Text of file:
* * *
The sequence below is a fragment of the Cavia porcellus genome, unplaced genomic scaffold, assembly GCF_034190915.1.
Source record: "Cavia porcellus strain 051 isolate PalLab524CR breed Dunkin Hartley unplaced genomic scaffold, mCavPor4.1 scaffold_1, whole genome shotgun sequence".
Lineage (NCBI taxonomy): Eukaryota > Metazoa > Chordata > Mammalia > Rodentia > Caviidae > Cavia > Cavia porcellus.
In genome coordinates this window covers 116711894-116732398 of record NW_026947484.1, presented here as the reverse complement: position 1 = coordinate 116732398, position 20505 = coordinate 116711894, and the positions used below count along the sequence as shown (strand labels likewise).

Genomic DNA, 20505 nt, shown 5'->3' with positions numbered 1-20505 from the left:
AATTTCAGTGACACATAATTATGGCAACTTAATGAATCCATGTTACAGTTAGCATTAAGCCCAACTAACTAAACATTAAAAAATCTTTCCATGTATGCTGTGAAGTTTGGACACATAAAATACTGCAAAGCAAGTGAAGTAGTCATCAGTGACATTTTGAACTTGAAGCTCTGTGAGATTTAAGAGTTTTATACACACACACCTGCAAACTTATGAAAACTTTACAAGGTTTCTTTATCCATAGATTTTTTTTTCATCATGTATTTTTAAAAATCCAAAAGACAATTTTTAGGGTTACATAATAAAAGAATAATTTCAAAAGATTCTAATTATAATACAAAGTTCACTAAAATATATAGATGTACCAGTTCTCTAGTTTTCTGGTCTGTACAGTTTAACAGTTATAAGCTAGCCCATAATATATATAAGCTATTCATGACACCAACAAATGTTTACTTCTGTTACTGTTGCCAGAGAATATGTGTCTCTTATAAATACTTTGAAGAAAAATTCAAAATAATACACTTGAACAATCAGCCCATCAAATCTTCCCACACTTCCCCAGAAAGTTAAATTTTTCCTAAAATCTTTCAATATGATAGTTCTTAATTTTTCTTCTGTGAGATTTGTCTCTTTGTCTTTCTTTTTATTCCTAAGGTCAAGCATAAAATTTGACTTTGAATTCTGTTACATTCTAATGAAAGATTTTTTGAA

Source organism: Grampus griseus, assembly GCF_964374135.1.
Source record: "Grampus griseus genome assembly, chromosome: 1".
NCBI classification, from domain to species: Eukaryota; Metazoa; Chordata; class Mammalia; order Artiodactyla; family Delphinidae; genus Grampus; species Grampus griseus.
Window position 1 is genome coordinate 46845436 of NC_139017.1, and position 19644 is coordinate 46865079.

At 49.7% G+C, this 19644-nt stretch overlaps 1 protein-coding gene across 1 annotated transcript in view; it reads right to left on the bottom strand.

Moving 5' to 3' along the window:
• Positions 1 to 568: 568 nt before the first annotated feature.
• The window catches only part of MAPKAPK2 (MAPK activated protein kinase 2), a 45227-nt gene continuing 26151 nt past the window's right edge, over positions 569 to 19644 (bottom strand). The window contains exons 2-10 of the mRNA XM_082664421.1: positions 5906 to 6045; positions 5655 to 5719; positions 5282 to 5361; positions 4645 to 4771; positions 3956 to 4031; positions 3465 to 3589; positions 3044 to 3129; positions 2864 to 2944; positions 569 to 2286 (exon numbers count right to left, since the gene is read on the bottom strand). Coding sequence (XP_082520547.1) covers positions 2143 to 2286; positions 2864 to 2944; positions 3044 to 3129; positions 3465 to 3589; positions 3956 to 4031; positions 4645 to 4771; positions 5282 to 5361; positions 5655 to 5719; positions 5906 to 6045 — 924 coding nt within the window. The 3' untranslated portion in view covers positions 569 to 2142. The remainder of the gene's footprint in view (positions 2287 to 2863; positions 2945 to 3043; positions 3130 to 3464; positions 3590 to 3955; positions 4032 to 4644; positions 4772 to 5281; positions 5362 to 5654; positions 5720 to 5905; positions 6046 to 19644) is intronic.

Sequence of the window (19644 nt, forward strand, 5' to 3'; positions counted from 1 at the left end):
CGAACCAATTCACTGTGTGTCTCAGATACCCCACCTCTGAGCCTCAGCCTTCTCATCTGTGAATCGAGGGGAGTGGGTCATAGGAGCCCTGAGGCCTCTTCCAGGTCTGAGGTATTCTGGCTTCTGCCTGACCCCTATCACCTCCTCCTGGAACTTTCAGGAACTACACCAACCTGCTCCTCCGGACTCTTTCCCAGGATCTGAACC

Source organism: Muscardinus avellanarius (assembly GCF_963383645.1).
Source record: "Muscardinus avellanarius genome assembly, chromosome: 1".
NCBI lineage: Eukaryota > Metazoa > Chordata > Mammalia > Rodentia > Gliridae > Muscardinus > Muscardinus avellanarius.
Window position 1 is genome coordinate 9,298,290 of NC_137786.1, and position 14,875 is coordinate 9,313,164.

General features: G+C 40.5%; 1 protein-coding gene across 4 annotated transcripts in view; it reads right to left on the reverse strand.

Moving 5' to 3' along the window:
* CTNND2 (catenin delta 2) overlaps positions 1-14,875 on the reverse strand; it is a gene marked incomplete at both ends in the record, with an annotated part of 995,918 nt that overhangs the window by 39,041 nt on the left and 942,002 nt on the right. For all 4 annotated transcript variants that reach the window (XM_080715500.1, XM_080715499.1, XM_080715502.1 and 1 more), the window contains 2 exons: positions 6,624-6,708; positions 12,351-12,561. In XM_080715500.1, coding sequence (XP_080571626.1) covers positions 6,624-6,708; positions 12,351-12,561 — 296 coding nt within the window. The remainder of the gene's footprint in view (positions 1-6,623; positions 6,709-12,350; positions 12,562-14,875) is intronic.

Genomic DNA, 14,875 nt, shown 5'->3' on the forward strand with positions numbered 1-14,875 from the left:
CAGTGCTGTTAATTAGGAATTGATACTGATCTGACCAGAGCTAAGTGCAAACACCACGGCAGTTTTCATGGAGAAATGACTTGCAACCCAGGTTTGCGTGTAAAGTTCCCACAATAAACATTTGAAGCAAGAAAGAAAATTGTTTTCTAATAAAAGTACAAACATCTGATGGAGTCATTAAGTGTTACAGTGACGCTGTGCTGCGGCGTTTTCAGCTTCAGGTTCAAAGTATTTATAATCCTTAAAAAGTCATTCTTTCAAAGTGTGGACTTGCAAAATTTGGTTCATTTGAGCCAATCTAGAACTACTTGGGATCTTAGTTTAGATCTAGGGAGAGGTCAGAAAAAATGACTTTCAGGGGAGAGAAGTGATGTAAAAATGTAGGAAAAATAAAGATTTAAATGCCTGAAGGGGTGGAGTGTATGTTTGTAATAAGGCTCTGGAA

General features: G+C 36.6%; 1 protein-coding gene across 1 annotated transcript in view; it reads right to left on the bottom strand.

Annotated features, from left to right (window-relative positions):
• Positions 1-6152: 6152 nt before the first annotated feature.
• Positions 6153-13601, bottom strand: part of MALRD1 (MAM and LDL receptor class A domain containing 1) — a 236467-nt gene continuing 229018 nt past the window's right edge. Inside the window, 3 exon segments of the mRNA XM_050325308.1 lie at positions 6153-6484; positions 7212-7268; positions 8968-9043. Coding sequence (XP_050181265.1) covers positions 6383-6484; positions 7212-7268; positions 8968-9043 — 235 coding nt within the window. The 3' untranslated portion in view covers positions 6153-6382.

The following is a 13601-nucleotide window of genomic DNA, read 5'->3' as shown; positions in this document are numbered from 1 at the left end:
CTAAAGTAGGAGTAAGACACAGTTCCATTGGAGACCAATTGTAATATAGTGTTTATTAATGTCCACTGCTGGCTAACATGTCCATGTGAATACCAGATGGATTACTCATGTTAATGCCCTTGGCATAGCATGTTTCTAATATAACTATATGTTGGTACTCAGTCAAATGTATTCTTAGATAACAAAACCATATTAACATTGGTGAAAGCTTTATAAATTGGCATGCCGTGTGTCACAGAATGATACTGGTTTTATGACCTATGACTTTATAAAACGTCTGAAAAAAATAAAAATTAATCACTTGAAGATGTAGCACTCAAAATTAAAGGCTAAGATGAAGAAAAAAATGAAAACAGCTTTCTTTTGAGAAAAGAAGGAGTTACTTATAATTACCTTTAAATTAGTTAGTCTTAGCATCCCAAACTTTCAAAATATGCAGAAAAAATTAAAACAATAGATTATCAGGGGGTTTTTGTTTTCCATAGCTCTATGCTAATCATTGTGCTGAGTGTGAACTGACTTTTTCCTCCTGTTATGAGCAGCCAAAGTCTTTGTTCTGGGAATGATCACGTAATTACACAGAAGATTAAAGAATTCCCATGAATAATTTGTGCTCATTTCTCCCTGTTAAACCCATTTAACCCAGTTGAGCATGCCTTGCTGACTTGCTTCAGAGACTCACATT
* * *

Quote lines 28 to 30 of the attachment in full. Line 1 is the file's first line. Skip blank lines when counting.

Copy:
• Positions 1-6152: 6152 nt before the first annotated feature.
• Positions 6153-13601, bottom strand: part of MALRD1 (MAM and LDL receptor class A domain containing 1) — a 236467-nt gene continuing 229018 nt past the window's right edge. Inside the window, 3 exon segments of the mRNA XM_050325308.1 lie at positions 6153-6484; positions 7212-7268; positions 8968-9043. Coding sequence (XP_050181265.1) covers positions 6383-6484; positions 7212-7268; positions 8968-9043 — 235 coding nt within the window. The 3' untranslated portion in view covers positions 6153-6382.

The following is a 13601-nucleotide window of genomic DNA, read 5'->3' as shown; positions in this document are numbered from 1 at the left end: